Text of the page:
Other positions that companies want to fill include shipping, welding, quality assurance, assembly and production, and sales.
Survey respondents rated the skills of new hires and applicants giving two stars or slightly above on a five-star scale when asked about the ability of new workers to understand written and graphic information, technical skills related to the job, general computer skills, teamwork, willingness to learn, ability to interact with others and work ethic. Two to three stars also were given to applicants hired with general knowledge about business or industry and general writing skills.
The goal would be to see those ratings rise.
Some of the cited barriers to hiring included government policies and regulations, lack of access to child care and transportation. But other identified barriers included a shortage of available training programs and a shortage of workers with adequate knowledge or skills.
The survey results – along with a series of meetings with business and educational leaders from the middle of last year until spring 2017 – resulted in a number of recommendations by the task force, Drachnik said. Some of those recommendations include:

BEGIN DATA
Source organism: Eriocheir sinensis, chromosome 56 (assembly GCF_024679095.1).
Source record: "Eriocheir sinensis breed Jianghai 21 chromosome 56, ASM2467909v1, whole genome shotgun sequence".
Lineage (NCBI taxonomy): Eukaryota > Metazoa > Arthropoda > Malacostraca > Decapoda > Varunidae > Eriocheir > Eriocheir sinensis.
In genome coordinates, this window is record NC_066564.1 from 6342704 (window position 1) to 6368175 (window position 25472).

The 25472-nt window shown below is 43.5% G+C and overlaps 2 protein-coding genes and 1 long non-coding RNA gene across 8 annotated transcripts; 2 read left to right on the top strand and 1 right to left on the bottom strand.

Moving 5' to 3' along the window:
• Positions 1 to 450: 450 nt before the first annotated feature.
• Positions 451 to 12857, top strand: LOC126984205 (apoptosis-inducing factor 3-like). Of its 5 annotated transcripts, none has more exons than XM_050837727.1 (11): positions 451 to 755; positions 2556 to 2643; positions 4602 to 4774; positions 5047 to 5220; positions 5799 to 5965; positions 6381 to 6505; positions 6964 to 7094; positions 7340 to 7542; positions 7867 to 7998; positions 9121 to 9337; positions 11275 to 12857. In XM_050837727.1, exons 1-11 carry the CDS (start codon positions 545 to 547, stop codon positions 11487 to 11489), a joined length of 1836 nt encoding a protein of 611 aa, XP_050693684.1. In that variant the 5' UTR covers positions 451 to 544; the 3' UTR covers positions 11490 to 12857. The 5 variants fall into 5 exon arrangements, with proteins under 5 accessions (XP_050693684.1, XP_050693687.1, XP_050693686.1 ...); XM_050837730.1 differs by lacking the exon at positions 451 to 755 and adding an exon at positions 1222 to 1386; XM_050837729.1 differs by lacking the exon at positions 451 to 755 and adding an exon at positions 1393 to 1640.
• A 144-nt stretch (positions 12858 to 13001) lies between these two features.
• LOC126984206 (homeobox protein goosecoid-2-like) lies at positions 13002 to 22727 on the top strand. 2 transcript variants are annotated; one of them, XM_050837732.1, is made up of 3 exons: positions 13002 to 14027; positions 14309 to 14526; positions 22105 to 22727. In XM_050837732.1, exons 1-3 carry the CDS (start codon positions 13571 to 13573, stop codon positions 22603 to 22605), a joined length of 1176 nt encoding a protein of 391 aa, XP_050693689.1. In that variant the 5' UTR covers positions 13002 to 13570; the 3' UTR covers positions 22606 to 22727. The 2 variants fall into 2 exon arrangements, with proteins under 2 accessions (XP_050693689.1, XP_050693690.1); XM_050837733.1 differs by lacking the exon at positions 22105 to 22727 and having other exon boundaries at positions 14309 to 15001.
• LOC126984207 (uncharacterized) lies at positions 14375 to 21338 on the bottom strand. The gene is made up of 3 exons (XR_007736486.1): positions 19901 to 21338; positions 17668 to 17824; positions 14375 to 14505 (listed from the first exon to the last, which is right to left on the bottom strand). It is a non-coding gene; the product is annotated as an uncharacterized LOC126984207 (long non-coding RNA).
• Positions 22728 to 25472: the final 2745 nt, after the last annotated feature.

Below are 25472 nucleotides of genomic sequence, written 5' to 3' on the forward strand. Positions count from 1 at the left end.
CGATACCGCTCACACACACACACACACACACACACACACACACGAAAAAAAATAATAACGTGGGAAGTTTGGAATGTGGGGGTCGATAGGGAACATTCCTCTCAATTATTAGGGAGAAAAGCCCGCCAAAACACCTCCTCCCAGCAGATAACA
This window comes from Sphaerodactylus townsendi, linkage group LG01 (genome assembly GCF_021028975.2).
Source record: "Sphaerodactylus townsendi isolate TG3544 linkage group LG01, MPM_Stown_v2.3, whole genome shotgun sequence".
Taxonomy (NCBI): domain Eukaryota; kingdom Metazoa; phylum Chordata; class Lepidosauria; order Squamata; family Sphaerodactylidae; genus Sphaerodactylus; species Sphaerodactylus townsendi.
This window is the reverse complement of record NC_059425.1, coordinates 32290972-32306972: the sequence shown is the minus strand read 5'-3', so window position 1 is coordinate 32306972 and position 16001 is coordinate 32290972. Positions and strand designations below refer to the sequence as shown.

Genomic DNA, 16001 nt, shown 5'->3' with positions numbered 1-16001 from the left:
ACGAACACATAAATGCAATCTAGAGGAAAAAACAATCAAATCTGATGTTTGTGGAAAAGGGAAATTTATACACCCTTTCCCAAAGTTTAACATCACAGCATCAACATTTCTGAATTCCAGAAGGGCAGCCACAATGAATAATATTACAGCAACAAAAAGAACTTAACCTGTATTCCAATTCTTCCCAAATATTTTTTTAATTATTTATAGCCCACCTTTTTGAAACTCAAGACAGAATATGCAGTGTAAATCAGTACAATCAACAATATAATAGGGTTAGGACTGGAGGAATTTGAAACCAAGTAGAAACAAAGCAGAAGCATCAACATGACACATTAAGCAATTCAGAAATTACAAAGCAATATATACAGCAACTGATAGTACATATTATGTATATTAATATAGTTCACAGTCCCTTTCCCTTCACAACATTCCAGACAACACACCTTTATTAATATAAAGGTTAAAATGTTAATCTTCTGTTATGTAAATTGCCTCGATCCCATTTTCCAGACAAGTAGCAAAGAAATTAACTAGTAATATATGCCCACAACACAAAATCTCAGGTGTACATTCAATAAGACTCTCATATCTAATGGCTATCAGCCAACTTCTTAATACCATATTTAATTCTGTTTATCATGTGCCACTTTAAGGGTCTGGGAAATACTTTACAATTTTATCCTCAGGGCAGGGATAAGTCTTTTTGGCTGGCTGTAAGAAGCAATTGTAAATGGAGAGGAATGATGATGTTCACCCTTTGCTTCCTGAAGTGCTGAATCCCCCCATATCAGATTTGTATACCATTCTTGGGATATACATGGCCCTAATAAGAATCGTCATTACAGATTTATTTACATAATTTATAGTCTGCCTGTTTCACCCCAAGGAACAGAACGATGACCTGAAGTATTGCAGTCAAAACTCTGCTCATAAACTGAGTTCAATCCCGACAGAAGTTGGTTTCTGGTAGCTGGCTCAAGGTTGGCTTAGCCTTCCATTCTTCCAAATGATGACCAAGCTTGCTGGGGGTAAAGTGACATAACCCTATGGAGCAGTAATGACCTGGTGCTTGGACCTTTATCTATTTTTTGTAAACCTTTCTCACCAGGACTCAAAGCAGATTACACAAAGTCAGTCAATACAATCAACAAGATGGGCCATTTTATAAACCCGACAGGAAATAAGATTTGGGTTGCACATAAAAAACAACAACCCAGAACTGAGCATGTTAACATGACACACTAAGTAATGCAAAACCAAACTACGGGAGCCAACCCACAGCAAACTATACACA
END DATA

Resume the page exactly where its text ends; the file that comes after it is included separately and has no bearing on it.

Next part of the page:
- Better alignment and improvements to technical training to the real-world needs of manufacturers with partnerships and communications between businesses, educational leaders and training providers
- Promoting grant-funded or business-sponsored technical training programs
- Supporting job-shadowing, internships, work-study programs, apprenticeships and college credit transfer as part of technical training in high school and post-secondary institutions
- Promoting technical training programs in middle, high and post-secondary schools
- Helping school superintendents, principals, guidance counselors and other education decision-makers to understand and appreciate training beyond encouraging every student to pursue bachelor’s degree; that includes encouraging local colleges and universities expand technical training
- Encouraging stronger relationship between businesses and manufacturers through meetings, on-site tours and awards.
Improving educational training has been ongoing in the county even before the survey. The county is participating in a new, national program that places high school students in contact with local businesses. The Center for Advanced Professional Studies [CAPS] allows students to receive college credit for coursework completed while in high school and exposes students to engineering, entrepreneurship and business.
Drachnik said St. Charles Community College’s recent acquisition of the Barat Academy building in Dardenne Prairie also may provide more space for technical education offerings such as logistics, welding and an agribusiness program. Other private technical schools also are expanding their courses, he said.